Icelandic officials and a West German delegation held two hours of talks in Reykjavik on Tuesday (3 April) in an attempt to resolve the fisheries dispute between the two countries.
LV ZOOM IN TO CU Dr. Bedo von Schenck arrives & enters
MV Other members of delegation greeted & walk to conference room
CU Sign 'Ministry of Foreign Affairs'
GV Icelandic delegation seated
GV PAN West German delegation seated
GV PAN Delegates around table
Initials ESP/2231 ESP/2242
Script is copyright Reuters Limited. All rights reserved
Background: Icelandic officials and a West German delegation held two hours of talks in Reykjavik on Tuesday (3 April) in an attempt to resolve the fisheries dispute between the two countries.
The meeting came close to cancellation when 22 West German trawlers sailed into Iceland's unilaterally-declared 50-mils (80 kms) limit the morning of the talks.
But the trawlers left the area within hours and the meetings took place. The leader of the West German delegation, Dr. Bedo von Schenck, said it was pure coincidence that the trawlers arrived the day the talks began and he believed it was out of the question that trawler owners were trying t influence the negotiations.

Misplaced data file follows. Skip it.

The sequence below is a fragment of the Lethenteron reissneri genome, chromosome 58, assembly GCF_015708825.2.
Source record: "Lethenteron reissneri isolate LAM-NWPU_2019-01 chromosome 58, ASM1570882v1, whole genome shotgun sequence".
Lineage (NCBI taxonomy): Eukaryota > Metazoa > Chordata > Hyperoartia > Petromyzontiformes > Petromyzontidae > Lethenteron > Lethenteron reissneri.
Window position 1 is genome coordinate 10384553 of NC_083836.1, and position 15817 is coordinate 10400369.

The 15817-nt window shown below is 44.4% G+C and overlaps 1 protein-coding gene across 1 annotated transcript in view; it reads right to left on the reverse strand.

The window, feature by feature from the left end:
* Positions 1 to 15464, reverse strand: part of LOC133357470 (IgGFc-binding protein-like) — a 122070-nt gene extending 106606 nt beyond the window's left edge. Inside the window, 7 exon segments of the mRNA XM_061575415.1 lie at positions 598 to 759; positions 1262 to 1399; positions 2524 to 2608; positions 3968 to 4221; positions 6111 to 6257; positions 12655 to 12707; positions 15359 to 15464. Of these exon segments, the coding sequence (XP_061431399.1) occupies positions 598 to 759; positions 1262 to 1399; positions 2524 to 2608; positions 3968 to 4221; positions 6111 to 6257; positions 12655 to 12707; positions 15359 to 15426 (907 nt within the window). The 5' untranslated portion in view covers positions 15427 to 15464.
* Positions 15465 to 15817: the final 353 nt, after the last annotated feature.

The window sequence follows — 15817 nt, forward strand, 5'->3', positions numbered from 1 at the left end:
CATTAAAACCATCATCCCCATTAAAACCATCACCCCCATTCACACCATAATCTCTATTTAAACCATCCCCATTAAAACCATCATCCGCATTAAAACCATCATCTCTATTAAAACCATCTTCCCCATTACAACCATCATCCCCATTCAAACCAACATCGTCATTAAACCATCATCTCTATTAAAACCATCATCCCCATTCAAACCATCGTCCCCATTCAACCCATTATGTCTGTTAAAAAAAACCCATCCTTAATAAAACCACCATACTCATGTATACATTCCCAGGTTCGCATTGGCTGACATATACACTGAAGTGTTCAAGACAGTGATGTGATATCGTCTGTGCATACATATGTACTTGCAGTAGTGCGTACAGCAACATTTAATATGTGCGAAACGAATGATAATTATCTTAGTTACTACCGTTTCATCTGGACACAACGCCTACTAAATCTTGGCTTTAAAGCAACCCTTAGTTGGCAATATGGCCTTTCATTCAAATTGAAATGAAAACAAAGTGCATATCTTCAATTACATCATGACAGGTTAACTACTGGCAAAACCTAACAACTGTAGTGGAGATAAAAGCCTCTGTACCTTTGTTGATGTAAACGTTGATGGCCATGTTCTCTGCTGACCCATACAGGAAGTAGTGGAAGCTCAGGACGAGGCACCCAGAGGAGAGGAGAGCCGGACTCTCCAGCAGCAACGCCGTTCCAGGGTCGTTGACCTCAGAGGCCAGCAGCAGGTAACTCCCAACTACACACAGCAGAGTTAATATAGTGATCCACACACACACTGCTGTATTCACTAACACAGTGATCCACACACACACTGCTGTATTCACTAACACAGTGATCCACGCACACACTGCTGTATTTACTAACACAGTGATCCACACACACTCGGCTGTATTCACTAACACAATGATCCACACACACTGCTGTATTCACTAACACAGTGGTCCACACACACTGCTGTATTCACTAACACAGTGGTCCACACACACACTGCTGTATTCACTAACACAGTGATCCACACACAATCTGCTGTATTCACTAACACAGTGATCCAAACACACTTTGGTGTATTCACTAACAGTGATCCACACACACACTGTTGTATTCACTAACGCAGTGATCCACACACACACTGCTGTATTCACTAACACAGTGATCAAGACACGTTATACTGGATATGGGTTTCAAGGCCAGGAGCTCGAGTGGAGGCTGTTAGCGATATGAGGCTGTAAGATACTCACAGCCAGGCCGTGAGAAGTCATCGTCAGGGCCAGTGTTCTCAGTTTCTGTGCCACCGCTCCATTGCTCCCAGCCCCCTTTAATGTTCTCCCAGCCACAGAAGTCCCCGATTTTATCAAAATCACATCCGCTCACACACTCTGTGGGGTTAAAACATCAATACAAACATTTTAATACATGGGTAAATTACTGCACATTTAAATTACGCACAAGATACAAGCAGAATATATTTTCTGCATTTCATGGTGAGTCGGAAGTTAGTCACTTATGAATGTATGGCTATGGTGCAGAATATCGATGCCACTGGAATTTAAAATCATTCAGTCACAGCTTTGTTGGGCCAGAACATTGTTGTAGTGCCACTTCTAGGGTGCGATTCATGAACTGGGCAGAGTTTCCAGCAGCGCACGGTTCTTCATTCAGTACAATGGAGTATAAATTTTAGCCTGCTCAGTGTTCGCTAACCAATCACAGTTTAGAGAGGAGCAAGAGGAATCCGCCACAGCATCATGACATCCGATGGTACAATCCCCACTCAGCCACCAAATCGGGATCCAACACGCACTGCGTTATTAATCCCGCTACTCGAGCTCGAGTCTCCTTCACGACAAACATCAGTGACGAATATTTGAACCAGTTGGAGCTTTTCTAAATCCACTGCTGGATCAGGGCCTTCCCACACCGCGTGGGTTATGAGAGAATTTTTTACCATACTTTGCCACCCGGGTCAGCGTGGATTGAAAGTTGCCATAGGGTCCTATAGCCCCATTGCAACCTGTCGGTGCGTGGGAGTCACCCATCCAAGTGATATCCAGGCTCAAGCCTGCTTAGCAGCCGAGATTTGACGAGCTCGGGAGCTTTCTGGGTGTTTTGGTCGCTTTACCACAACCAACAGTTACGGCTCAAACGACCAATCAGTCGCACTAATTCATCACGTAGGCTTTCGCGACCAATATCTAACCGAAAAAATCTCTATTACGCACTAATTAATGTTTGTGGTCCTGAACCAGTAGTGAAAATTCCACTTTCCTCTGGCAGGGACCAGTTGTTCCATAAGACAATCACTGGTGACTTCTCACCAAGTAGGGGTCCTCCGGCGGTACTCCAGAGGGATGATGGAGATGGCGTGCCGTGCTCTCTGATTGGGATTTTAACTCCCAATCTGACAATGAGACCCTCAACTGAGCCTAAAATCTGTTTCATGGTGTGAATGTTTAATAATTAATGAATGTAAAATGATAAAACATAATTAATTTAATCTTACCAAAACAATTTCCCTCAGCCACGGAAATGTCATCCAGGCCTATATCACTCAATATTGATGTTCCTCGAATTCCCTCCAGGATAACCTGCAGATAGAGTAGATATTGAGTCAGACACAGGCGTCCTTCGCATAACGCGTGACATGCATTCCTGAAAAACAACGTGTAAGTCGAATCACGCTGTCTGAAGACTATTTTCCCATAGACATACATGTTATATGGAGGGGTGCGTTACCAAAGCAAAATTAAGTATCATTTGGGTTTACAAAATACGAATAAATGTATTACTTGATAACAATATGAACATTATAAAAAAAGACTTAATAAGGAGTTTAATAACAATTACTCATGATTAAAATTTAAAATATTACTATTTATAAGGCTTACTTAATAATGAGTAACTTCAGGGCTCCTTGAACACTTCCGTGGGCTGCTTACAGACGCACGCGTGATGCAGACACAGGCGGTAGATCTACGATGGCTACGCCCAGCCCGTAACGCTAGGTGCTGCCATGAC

West Germany, like several other Atlantic fishing nations, contends that Iceland's unilateral extension of the fishing limits was contrary to international law. Iceland moved the limits from 12 to 50 miles (19 to 80 kilometres) from its coast in September.
Even as the West Germans were holding their talks, there were incidents between the Icelandic Coast Guard and British trawlers in which the trawl wires of several vessels were cut.
As the talks with the West Germans began, Iceland suggested to Britain that ministerial negotiations, broken off last November, be resumed.
After the first meeting with the Icelandic officials, the members of the West German delegation said the talks were helpful, and would continue.